Chandler man recalls hard battle with COVID-19 The Chandler Arizonan

Chandler man recalls hard battle with COVID-19

Chandler man recalls hard battle with COVID-19
City News
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By Kevin Reagan
Arizonan Staff Writer

Less than 48 hours after checking himself into a hospital for COVID-19, Jeffrey Esperson’s vitals were crashing and he had to be rushed over to the intensive care unit.

The 39-year-old Chandler man’s oxygen levels had dropped to dangerous numbers – prompting his doctors and nurses to presume he might not make it out of the hospital alive.

“That hadn’t even dawned on me at the time,” he recalled. “It was just so surreal.”

But his health eventually started to improve and the virus’s symptoms began to wane. Speaking by phone from his hospital bed on June 22, Esperson said he’s hoping to be discharged soon and continue his recovery at home.   

Esperson, an investigative fraud specialist by trade, is one of the more than 1,500 cases of COVID-19 found in Chandler since the virus started proliferating in late March.

Though local municipalities have begun opening up public facilities and lifting stay-at-home restrictions, Chandler’s infection rate continues to climb on a weekly basis.

The Chandler Fire Department warned city leaders earlier this month that the region’s infection rate could increase by 33 percent in the coming weeks.

Esperson had thought he was being careful when he moved about the city. He often wore a mask and only ventured outside his home to buy groceries or pick up food from a restaurant.

He felt pretty insulated from the virus’s reach since no one within his inner circle had tested positive for the disease.

“I’m the first person I know to have it,” he said.

He’s not entirely sure how he may have contracted the virus but recalls feeling the first symptoms on June 7, saying he started feeling dizzy, light-headed and plagued by a terrible headache.   

Within days Esperson said his whole body started to ache. His temperature escalated to nearly 103 degrees.

The situation became more dire after Esperson’s wife Carolyn started displaying symptoms as well.

The couple traveled to a local urgent care facility and both were tested for the coronavirus. Once they returned home, Esperson received a startling message from his boss.

Budget cuts caused by the weak economy were forcing his employer to lay off some staff members; Esperson was one of the guys to get the ax.

He didn’t have much time to process the bad news because a couple days later, Esperson’s test results came back: both he and his wife had the coronavirus.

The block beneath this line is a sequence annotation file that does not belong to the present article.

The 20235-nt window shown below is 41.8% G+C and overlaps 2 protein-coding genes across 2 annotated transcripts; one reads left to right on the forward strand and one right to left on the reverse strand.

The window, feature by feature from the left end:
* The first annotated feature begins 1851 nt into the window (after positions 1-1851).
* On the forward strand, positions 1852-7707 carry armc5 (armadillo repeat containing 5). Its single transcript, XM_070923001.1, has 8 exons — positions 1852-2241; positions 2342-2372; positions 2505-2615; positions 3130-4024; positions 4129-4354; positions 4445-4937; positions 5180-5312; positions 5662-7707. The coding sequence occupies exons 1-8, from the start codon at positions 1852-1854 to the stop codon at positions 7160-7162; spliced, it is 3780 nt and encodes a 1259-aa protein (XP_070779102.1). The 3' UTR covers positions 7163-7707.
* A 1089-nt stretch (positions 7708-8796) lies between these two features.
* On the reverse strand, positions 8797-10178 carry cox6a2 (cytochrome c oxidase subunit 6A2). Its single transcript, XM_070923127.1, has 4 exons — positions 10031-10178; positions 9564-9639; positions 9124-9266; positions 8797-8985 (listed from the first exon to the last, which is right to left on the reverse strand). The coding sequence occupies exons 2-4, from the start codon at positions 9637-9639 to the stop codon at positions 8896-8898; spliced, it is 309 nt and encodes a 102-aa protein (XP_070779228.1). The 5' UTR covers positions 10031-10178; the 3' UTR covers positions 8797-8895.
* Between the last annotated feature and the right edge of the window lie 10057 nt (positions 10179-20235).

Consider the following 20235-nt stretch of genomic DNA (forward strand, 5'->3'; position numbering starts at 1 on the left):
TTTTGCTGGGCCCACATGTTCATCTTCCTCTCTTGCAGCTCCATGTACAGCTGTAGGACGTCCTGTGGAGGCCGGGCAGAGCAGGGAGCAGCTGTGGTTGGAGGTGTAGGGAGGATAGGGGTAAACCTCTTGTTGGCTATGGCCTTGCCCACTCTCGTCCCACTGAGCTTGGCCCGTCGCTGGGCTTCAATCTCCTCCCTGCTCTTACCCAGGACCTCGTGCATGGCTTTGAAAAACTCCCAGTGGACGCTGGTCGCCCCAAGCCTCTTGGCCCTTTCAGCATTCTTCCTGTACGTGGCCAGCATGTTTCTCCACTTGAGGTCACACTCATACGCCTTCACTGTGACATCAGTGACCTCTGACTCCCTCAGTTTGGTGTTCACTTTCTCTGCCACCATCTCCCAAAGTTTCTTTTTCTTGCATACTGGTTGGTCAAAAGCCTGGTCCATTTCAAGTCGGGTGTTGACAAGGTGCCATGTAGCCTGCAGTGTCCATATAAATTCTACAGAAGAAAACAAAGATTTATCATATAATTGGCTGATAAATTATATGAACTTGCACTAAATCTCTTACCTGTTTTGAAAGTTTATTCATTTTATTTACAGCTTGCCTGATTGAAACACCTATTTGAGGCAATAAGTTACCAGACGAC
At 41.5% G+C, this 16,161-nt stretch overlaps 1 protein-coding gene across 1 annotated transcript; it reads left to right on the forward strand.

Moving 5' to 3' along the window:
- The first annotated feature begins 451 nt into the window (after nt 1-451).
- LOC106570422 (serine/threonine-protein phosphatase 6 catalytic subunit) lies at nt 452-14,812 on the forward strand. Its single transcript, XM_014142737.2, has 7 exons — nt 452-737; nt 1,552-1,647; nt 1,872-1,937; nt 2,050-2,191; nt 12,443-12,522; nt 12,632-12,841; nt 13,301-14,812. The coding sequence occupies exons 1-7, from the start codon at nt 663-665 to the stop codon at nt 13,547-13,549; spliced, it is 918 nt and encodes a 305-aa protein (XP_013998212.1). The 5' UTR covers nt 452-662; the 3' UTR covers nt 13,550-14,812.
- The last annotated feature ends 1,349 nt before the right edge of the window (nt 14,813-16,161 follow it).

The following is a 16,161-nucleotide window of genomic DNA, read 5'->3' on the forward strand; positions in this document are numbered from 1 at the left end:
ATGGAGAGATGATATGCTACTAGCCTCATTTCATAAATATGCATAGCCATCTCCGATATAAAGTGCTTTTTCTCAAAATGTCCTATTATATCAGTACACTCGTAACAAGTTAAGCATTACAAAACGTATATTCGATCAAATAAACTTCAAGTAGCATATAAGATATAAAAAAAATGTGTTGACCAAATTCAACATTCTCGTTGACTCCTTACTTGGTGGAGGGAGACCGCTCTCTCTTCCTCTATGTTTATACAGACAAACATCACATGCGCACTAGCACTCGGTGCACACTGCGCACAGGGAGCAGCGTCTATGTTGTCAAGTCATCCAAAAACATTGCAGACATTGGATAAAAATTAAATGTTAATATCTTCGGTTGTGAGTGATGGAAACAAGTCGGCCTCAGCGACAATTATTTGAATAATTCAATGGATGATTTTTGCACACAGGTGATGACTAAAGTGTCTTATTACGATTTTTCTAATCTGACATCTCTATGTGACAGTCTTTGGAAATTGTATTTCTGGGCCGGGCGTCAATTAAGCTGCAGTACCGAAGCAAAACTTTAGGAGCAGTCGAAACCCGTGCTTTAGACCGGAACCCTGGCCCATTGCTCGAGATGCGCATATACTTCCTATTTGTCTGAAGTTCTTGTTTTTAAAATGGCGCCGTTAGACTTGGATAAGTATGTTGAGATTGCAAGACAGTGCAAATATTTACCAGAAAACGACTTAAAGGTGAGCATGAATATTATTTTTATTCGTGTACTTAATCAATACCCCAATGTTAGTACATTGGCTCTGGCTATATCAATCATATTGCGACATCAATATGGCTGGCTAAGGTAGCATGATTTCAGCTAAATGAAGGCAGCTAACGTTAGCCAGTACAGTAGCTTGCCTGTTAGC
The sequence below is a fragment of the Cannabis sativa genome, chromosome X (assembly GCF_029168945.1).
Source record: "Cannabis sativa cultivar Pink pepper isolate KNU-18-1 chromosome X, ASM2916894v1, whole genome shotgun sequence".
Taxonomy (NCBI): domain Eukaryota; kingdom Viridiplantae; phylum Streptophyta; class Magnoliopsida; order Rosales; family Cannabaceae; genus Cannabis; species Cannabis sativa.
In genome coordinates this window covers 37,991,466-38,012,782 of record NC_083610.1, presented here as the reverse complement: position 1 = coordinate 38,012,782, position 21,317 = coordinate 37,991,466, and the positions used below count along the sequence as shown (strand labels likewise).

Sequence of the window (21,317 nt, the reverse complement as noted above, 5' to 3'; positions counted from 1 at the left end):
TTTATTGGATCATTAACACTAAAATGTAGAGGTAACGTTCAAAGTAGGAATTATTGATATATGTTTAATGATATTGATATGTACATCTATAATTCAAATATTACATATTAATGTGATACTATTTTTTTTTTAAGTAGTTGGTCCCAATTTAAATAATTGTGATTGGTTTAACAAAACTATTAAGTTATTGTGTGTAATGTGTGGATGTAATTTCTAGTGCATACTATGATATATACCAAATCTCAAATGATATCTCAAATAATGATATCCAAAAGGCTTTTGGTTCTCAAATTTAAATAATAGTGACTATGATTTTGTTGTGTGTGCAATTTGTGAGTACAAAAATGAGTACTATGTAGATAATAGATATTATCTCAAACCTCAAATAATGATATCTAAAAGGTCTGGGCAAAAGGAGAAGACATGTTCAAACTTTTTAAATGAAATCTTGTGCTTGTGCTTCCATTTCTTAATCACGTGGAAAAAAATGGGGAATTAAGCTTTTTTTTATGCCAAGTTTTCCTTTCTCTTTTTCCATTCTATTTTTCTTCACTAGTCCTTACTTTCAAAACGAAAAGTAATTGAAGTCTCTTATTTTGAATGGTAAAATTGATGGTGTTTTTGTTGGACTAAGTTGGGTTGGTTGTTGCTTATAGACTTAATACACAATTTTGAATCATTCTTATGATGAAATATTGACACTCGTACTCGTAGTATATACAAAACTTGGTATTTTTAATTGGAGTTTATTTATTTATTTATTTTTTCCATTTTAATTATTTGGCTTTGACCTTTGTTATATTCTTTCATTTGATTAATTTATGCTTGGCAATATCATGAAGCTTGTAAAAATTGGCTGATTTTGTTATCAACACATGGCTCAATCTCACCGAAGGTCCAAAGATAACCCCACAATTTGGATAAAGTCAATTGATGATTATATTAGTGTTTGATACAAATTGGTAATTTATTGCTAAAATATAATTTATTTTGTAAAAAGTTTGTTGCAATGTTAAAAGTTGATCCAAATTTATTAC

The couple’s first concern was not wanting to spread the virus to anyone around them, Esperson said. They quarantined themselves and had supplies delivered to their door.

When Esperson’s sister, a registered nurse, was told of his diagnosis, she ordered a pulse oximeter machine online and had it shipped to her brother’s home. Esperson was able to regularly monitor the oxygen levels in his blood and noticed they started to drop.   

He rushed to Banner University Medical Center while his wife stayed home.

Esperson checked in on June 12 and soon found himself in the COVID-19 ward of the hospital’s intensive care unit.

His sister, who works in the same hospital, was able to keep him company as doctors treated him.

“I was blessed to be able to look into the eyes of a family member when I was fighting the hardest parts of the fight,” Esperson said.

Though he and his wife appear to be recovering, Esperson faces an uncertain future. The health insurance coverage he had through his former employer will be running out soon and he’s not sure what long-term respiratory problems he may experience.

The National Heart, Lung, and Blood Institute launched a study this month in an attempt to predict the long-term health outcomes of COVID-19 survivors. Initial studies in China suggest a significant number of COVID-19 patients have sustained ongoing heart damage.

But Esperson said he’s trying to stay optimistic, noting his problems don’t seem so awful compared to all the other hardships going on in the world.

“It’s also an opportunity for change and good things to happen,” Esperson added. “I’m going to continue to trust things will work out the ways that they should.”

He feels his experience has helped him grow and develop as a person.

Now that he’s survived the pandemic’s wrath, Esperson said his perspective on the global health crisis has started to change.

He hopes everyone will follow the advice of health officials by donning face masks whenever they’re in public. There’s no reason to take the risk by not wearing a mask, he said.

“Nobody really wants to find out for themselves whether they’re going to be one of the ones who end up in the hospital from it,” he said. “It’s just not worth it.”

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